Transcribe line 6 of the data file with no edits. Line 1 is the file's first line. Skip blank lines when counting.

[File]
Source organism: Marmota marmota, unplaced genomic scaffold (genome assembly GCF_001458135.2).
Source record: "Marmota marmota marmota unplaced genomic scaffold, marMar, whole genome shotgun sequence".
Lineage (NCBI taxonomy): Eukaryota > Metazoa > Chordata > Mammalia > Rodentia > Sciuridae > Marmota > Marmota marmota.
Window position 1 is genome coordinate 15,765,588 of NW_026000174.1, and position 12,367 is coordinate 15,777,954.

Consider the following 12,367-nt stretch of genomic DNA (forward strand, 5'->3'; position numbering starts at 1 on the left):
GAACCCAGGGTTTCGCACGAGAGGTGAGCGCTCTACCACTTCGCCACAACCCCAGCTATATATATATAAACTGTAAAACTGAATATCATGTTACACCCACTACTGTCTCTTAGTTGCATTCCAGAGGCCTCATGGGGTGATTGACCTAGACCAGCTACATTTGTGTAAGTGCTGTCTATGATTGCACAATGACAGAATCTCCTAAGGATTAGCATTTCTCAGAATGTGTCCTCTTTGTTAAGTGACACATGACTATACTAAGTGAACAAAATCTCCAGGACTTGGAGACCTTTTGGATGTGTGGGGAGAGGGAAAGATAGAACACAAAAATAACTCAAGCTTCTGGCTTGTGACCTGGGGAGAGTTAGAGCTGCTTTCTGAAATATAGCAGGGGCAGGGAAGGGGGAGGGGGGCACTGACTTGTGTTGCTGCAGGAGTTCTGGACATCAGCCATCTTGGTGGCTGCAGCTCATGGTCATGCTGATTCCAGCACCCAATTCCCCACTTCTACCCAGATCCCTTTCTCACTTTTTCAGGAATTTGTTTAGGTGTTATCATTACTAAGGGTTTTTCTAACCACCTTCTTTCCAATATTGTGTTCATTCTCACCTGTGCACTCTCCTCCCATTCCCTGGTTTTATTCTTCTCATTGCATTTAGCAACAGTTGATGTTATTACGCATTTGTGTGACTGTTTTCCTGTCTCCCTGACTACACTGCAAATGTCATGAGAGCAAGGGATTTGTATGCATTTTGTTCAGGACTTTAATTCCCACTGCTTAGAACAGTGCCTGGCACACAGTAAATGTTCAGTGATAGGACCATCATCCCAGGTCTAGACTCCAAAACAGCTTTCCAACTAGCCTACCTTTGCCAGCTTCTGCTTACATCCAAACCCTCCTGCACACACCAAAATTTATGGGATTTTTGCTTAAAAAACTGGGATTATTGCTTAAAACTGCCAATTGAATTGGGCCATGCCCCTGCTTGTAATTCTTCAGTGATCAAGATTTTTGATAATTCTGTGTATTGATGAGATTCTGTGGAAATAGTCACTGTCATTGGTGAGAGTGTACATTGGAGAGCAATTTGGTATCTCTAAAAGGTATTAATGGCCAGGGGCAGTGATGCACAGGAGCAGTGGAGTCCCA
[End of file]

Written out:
GAACCCAGGGTTTCGCACGAGAGGTGAGCGCTCTACCACTTCGCCACAACCCCAGCTATATATATATAAACTGTAAAACTGAATATCATGTTACACCCACTACTGTCTCTTAGTTGCATTCCAGAGGCCTCATGGGGTGATTGACCTAGACCAGCTACATTTGTGTAAGTGCTGTCTATGATTGCACAATGACAGAATCTCCTAAGGATTAGCATTTCTCAGAATGTGTCCTCTTTGTTAAGTGACACATGACTATACTAAGTGAACAAAATCTCCAGGACTTGGAGACCTTTTGGATGTGTGGGGAGAGGGAAAGATAGAACACAAAAATAACTCAAGCTTCTGGCTTGTGACCTGGGGAGAGTTAGAGCTGCTTTCTGAAATATAGCAGGGGCAGGGAAGGGGGAGGGGGGCACTGACTTGTGTTGCTGCAGGAGTTCTGGACATCAGCCATCTTGGTGGCTGCAGCTCATGGTCATGCTGATTCCAGCACCCAATTCCCCACTTCTACCCAGATCCCTTTCTCACTTTTTCAGGAATTTGTTTAGGTGTTATCATTACTAAGGGTTTTTCTAACCACCTTCTTTCCAATATTGTGTTCATTCTCACCTGTGCACTCTCCTCCCATTCCCTGGTTTTATTCTTCTCATTGCATTTAGCAACAGTTGATGTTATTACGCATTTGTGTGACTGTTTTCCTGTCTCCCTGACTACACTGCAAATGTCATGAGAGCAAGGGATTTGTATGCATTTTGTTCAGGACTTTAATTCCCACTGCTTAGAACAGTGCCTGGCACACAGTAAATGTTCAGTGATAGGACCATCATCCCAGGTCTAGACTCCAAAACAGCTTTCCAACTAGCCTACCTTTGCCAGCTTCTGCTTACATCCAAACCCTCCTGCACACACCAAAATTTATGGGATTTTTGCTTAAAAAACTGGGATTATTGCTTAAAACTGCCAATTGAATTGGGCCATGCCCCTGCTTGTAATTCTTCAGTGATCAAGATTTTTGATAATTCTGTGTATTGATGAGATTCTGTGGAAATAGTCACTGTCATTGGTGAGAGTGTACATTGGAGAGCAATTTGGTATCTCTAAAAGGTATTAATGGCCAGGGGCAGTGATGCACAGGAGCAGTGGAGTCCCA